• Diabetes. Smoking increases insulin resistance, which can set the stage for the development of type 2 diabetes. If you have diabetes, smoking can speed the progress of complications such as kidney disease.
  • Impaired senses. Smoking deadens your senses of taste and smell, so food isn’t as appetizing as it once was.
  • Risks to your family. Spouses and partners of smokers have a higher risk of lung cancer and heart disease, compared with people who don’t live with a smoker. If you smoke, your children will be more prone to sudden infant death syndrome, asthma, ear infections and colds.

So I’ll leave the last note to doctor’s of yesteryear:

While this blog is starting to get a good following, I would love to get more readers and encouraging me to keep writing. If you feel that my blog is interesting I would be very grateful if you would vote for me in the category of best blog at the NetGuide Web Awards. Note that the form starts each site with www whereas my blog doesn’t and is of course http://luigicappel.wordpress.com.

Thanks so much for your support:)

3 thoughts on “Why do people still smoke?

  1. As long as cigarettes are legal, people will be smoking. I would like to see more and more tightly enforced laws to protect children from their parents habit. Don’t know how this would be enforceable without simply eliminating tobacco products.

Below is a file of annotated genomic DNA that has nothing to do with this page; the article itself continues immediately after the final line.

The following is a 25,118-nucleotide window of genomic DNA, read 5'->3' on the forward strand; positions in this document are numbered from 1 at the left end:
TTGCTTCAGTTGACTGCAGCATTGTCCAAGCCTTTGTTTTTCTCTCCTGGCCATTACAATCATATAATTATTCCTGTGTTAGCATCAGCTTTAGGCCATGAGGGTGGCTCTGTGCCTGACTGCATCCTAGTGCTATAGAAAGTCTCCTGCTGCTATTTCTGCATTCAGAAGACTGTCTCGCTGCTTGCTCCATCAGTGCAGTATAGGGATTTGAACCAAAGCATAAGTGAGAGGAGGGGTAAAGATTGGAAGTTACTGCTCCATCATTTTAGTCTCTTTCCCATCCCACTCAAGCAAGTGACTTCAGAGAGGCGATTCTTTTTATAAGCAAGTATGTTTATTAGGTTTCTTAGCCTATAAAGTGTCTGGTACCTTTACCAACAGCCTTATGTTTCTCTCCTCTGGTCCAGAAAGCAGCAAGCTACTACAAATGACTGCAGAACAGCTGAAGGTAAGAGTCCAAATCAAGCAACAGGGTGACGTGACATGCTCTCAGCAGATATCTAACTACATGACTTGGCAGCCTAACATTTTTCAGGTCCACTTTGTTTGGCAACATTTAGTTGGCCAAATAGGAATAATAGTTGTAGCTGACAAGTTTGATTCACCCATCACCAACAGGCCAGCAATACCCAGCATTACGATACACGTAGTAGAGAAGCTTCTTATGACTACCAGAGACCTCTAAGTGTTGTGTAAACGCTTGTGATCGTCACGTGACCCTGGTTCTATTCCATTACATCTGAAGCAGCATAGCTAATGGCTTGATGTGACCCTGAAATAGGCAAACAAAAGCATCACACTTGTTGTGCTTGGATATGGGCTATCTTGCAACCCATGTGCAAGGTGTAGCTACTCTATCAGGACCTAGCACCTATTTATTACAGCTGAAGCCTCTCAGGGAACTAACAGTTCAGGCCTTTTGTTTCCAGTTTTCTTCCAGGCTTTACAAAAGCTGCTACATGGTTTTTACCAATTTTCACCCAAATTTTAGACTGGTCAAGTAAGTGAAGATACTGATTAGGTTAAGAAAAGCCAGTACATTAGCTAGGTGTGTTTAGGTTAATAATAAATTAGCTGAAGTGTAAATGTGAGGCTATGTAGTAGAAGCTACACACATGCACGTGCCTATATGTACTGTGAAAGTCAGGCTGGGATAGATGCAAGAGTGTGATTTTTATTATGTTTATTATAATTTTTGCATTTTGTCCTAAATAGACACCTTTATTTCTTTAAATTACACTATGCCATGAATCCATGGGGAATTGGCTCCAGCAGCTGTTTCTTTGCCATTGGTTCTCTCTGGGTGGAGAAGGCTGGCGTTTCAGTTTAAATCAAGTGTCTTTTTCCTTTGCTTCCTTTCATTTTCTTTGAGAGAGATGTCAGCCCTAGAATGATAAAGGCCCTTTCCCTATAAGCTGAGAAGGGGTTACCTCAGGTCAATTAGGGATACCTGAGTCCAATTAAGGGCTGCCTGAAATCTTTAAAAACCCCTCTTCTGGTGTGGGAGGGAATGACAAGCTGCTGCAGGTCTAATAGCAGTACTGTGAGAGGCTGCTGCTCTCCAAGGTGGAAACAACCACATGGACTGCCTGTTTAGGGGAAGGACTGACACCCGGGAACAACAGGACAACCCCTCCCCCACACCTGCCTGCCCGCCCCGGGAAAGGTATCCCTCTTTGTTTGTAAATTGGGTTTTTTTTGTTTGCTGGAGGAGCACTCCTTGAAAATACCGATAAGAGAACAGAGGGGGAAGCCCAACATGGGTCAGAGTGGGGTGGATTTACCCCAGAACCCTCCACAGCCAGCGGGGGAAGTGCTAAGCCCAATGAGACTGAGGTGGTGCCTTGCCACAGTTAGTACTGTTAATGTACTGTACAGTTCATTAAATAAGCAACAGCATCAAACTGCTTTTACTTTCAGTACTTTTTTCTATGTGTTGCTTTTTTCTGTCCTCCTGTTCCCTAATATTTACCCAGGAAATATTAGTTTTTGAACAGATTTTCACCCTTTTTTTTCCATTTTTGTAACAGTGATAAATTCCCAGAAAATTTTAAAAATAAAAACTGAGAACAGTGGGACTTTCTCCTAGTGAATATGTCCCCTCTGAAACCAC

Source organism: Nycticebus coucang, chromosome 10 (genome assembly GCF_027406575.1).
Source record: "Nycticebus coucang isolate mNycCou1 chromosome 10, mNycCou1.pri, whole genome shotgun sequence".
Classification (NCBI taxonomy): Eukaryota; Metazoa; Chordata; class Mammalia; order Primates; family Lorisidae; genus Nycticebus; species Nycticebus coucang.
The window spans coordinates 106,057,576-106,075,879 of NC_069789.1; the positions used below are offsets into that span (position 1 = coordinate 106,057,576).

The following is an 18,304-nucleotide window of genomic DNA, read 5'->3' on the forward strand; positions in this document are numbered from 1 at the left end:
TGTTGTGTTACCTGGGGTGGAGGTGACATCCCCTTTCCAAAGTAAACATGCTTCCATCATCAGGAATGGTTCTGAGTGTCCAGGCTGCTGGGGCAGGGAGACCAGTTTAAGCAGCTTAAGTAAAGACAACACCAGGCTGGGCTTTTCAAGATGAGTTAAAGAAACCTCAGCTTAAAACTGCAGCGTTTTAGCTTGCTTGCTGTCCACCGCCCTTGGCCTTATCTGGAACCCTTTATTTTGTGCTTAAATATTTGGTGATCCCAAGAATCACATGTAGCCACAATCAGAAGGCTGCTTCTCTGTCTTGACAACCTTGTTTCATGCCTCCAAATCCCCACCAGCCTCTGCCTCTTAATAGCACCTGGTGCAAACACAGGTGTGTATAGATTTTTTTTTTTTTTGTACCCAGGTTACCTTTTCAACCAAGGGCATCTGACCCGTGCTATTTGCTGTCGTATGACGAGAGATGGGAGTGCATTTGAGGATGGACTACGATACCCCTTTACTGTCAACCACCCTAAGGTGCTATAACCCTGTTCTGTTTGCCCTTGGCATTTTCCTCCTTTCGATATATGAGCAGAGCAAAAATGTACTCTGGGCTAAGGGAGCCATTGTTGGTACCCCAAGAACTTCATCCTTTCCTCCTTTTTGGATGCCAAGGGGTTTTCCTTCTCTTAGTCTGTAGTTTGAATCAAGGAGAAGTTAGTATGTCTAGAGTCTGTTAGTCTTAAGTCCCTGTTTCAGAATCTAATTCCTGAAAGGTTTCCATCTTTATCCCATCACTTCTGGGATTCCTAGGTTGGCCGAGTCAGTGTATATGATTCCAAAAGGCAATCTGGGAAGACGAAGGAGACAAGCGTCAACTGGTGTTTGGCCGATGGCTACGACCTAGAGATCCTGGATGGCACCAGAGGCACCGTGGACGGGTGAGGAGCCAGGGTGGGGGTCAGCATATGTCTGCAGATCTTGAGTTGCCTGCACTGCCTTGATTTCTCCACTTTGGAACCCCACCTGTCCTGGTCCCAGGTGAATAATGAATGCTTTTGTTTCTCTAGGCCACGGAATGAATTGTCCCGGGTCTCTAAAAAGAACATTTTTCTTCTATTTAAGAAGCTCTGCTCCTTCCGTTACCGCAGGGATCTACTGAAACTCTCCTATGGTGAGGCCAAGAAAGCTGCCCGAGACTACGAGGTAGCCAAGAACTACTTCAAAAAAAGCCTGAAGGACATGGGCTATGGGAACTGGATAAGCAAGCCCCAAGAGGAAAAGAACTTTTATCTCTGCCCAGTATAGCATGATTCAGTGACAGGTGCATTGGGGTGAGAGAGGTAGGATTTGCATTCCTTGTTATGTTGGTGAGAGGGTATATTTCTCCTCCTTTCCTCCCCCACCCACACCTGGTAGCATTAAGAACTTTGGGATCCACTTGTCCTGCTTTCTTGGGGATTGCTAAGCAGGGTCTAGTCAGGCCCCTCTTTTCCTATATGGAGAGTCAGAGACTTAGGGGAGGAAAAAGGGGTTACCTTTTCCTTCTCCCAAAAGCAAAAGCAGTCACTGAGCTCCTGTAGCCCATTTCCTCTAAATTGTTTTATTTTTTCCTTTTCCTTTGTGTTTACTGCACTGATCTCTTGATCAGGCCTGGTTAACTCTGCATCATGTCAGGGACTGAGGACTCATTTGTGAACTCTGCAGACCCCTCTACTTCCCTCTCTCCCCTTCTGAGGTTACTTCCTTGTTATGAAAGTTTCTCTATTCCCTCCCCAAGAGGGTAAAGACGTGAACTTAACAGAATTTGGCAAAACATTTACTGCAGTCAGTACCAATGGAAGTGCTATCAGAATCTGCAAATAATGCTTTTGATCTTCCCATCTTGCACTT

Just think of all the money that is wasted on a habit that makes people ill, and poor and, apparently, demented, too. If that was spent on good things and services, don’t you think it would greatly improve the economy, and that the world would be much better off?

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  3. Well, you’ve got a lot of reasons here why intelligent people ‘shouldn’t’ smoke, and believe me, I whole-heartedly agree, but I’m intelligent, and I smoked for 23 years. 23 years! It seems crazy to me now, but so many more people smoked when I was a kid.

    I’m 42 now, and quit about 8 weeks ago with Champix, an amazing drug that blocks the nicotine receptors in your brain. So even if you do smoke while taking it, the nicotine has no effect. I will never be able to say enough about it as I am now free. It feels good.

    However, I still will always defend someones right to smoke as long as it remains legal. I feel it is inherently wrong to make addicts ‘pariahs’ of any type, and that is what has happened. It has ‘shamed’ people into quitting and feeling sub-standard.

    Now some might think that’s a good thing, and I guess it has its benefits, but it’s not ‘right’ or ‘just’ considering the legality of the product. I do think we will see it become illegal here in North America in the next 10 years or so, and next generations will hopefully only read about this terrible combination of plant and chemical, that, as you mention, is now growing in popularity in many other countries that don’t know any better.

    Your stats on lung cancer I hadn’t heard before. Most people with metastatic cancer will die of lung cancer, that’s just a fact, and skews results.

    In any case this was a very enjoyable read. Great work. Thank You